Yucca: Right. Well, and that might be able to fit something, but then not encourage you to have too big of a thing. Some stockings to people have are good fit. My whole body practically in those stockings are impressive. So.
Mark: Yeah, that's true. People do get carried away with that sort of thing.
Yucca: Well, and that's
actually, one of the reasons we wanted to do presence at solstice is to take a little bit of the commercial power away from the winter of the Christmas. right.
And go, yeah. So this is a sort of the, it's not all about that. There's other times of year. And then it works out quite lovely that birthdays and our family are all spread out on like each season has a birthday.
Yucca: Yeah. So we try and kind of spread that and make it just smaller things and try and make them a little bit more meaningful rather than just like all the presents you can get, still working on the grandparents, like getting that it's hard for the grandparents to, to accept that. But yeah.
So what about any house or are you doing particular decorations or themes that you have.
Mark: Not so much decorations. We have a little altar space. I mean, I have my personal focus, which I decorate for the seasons. And so I'll put a. Kind of seasonal things, sun symbols and stuff like that on my personal focus. Sometimes we have a reef on our front doors sometimes not I don't know whether it will do that or not this year.
I, I have a ritual tool that I up date every year at summer solstice, which is my son broom. Which starts with a, a piece of Oak branch that I found at a local state park. And then it has long strands of wild ride that I've cut down bound around it to make a big shaky sort of brew. And what I do every year is I cut down some new strands and add those to the brew and then retire everything.
So it's got all this accumulated summer souls to see by magic woowoo stuff in it associated in my mind. And I leave it out in the sun all day on the summer solstice and it becomes my son.
Mark: I can use, like at the height of winter, when things are feeling really sort of dismal and cold and dark, I can wave that around, inside my house to bring some of the vibe of the warm days back.
And it works, it works it's it it's, it's one of those wonderful spicy psychology things that we do. And so, that is a tool that I have always put on the focus for Midsummer celebrations as well as, seasonal fruits and other sorts of symbols of just this leisure time. We're doing a, the, the affinity group, the atheopagan affinity group for Northern California, that I'm a part of is meeting in person to do a mid summer ritual next weekend.
And we are going to scope the, the maximum point of, of the sun to the north. And market market with chalk on the ground. And then also do the minimal point all the way, all the way to the south, which is where the winter solstice would be, so that we can see the difference, mark them on the ground with chalk so that we can see the difference.
And then what we're doing is we are all bringing water from our homes and we're going to pour all of those integrated. And then dance a circle, dance, and sing a chant around that, and then use that water to water the garden.
Yucca: That's beautiful. Wow.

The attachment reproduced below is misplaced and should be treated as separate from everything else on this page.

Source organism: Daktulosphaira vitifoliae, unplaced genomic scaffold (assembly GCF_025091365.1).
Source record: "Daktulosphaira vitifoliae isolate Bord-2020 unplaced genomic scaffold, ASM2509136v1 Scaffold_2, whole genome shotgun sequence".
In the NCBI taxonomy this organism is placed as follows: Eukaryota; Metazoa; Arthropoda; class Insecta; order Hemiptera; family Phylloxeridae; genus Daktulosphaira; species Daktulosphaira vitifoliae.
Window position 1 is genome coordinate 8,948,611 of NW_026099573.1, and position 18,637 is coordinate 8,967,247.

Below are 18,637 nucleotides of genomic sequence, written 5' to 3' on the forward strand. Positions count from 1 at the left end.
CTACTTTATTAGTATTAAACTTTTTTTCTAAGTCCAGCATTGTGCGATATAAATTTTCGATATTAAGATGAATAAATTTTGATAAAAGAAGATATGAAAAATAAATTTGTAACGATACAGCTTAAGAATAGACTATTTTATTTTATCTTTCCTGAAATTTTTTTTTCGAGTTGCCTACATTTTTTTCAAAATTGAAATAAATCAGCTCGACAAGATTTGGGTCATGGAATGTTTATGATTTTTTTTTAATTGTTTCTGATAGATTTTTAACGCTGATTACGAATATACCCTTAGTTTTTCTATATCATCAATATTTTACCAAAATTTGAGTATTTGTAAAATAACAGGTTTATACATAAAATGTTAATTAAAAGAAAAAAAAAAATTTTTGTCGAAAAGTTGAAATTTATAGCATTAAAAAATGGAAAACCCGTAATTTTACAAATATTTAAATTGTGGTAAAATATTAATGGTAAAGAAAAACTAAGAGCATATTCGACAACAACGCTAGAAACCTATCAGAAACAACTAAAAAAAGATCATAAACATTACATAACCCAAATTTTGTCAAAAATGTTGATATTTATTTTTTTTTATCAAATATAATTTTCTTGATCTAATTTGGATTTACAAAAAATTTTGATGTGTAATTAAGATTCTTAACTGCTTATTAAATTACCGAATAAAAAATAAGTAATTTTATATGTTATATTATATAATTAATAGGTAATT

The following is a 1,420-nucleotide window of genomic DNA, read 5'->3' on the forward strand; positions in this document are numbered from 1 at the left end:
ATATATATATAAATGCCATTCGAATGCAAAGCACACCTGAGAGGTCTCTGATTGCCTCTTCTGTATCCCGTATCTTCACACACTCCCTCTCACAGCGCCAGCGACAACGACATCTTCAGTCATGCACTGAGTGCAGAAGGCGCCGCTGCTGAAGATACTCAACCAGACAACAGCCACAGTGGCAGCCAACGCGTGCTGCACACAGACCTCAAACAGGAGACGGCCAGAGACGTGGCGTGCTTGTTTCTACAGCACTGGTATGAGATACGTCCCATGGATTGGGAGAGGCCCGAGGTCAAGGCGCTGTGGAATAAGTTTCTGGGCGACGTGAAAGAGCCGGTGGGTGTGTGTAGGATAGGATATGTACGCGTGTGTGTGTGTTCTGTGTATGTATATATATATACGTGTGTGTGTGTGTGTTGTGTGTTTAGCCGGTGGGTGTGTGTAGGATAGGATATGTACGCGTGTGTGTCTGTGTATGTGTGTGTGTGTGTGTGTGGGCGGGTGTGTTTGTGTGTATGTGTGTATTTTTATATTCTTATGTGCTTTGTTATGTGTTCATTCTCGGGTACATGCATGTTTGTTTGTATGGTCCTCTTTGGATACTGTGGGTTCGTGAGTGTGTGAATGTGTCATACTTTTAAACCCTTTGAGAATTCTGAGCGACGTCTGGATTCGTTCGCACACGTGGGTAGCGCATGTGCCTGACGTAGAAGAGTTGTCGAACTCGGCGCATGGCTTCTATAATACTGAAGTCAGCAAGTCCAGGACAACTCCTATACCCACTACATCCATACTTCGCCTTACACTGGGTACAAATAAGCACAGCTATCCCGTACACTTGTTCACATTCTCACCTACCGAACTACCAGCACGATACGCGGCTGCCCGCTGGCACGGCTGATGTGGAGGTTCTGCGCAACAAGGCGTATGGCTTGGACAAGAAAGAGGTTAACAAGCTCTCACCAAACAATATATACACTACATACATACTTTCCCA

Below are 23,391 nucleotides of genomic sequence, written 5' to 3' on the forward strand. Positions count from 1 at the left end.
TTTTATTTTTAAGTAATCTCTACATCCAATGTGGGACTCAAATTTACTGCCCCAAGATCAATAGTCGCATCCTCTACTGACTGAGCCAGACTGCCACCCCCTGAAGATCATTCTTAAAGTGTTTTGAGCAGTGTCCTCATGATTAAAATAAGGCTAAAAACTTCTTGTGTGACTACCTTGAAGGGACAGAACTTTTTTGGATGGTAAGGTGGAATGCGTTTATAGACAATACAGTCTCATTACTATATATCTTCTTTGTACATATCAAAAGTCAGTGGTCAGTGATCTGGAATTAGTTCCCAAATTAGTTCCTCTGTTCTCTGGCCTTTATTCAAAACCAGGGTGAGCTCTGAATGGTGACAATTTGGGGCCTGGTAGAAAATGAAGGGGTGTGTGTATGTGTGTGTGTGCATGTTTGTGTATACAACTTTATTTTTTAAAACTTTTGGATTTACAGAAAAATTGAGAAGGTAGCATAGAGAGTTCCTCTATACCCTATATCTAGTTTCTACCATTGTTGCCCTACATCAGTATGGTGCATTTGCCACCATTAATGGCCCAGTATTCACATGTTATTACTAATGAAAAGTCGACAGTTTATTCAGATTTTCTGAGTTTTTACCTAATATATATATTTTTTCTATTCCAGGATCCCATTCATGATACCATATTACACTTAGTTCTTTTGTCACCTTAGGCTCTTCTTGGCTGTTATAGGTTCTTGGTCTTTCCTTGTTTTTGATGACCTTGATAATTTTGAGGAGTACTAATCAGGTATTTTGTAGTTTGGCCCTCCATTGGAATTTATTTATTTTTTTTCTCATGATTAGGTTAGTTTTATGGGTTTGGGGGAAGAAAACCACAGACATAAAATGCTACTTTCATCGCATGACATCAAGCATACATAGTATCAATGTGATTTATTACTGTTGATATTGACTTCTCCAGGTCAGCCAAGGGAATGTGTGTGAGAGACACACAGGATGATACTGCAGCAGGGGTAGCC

Mark: So, it's, it's definitely the time of year when you need to water the garden. It was a hundred degrees here yesterday.
Mark: So it's it's time to be taking care of our plants in that.
Yucca: yeah. Mulch
Yucca: That nice protective cover mulches kind of like the. You can in the summer it's that, sweet, cool relief. Although I don't know how cool it gets for you during the summer when we, if you have your a hundred degrees, how much does it drop at night?
Mark: Typically into the fifties last night, it dropped into the high sixties.
Yucca: Okay, so you have a nice, a nice swing there cools down. You might need to bring a sweater with you,
Mark: we don't have a lot of, of humidity, although to you, it would probably seem like we do.
Mark: And I got back from the century retreat that the air was not only like syrup, because it was so dense here at sea level, but also because it smelled, everything smelled like water. There was water. And even though we're in this Mediterranean climate, but that's not the same thing as being up at Alpine elevation in the desert west.
Yucca: I've been in your area twice, but it's both times has been during your wet season. That was in February, March kind of. And I remember it feeling very wet.
Mark: it was very, very, very wet in February.
Yucca: yes. In fact, I remember the, the afternoon rains, which were scheduled to be getting ours here. When I was a child, June was the beginning of the monsoon season. But that has been changing our monsoon season as being, compressing and pressing. So, hopefully we'll get something, but you're what you were talking about with the. Reminded me of was that idea. My oldest had, who likes to make up holidays, I think a few weeks back, I told you about the sneak holiday and all of that. But she wants to do the first rain, which I think is such a beautiful idea of, we could go out and catch some from the first monsoon rain and have like a special bottle.
And the two of them could pick out their bottles to store it in. And of course we, we live on rainwater, right. We don't have a well or anything like that. So we're drinking rainwater all the time, but just the act of catching it and having it be like the special thing
Mark: I do that.
Mark: I do that with big storms.
Mark: We have a really big storm that pours six or seven inches of rain on us. I could put out a basin to collect it, and then I pour it into a fancy bottle and keep it.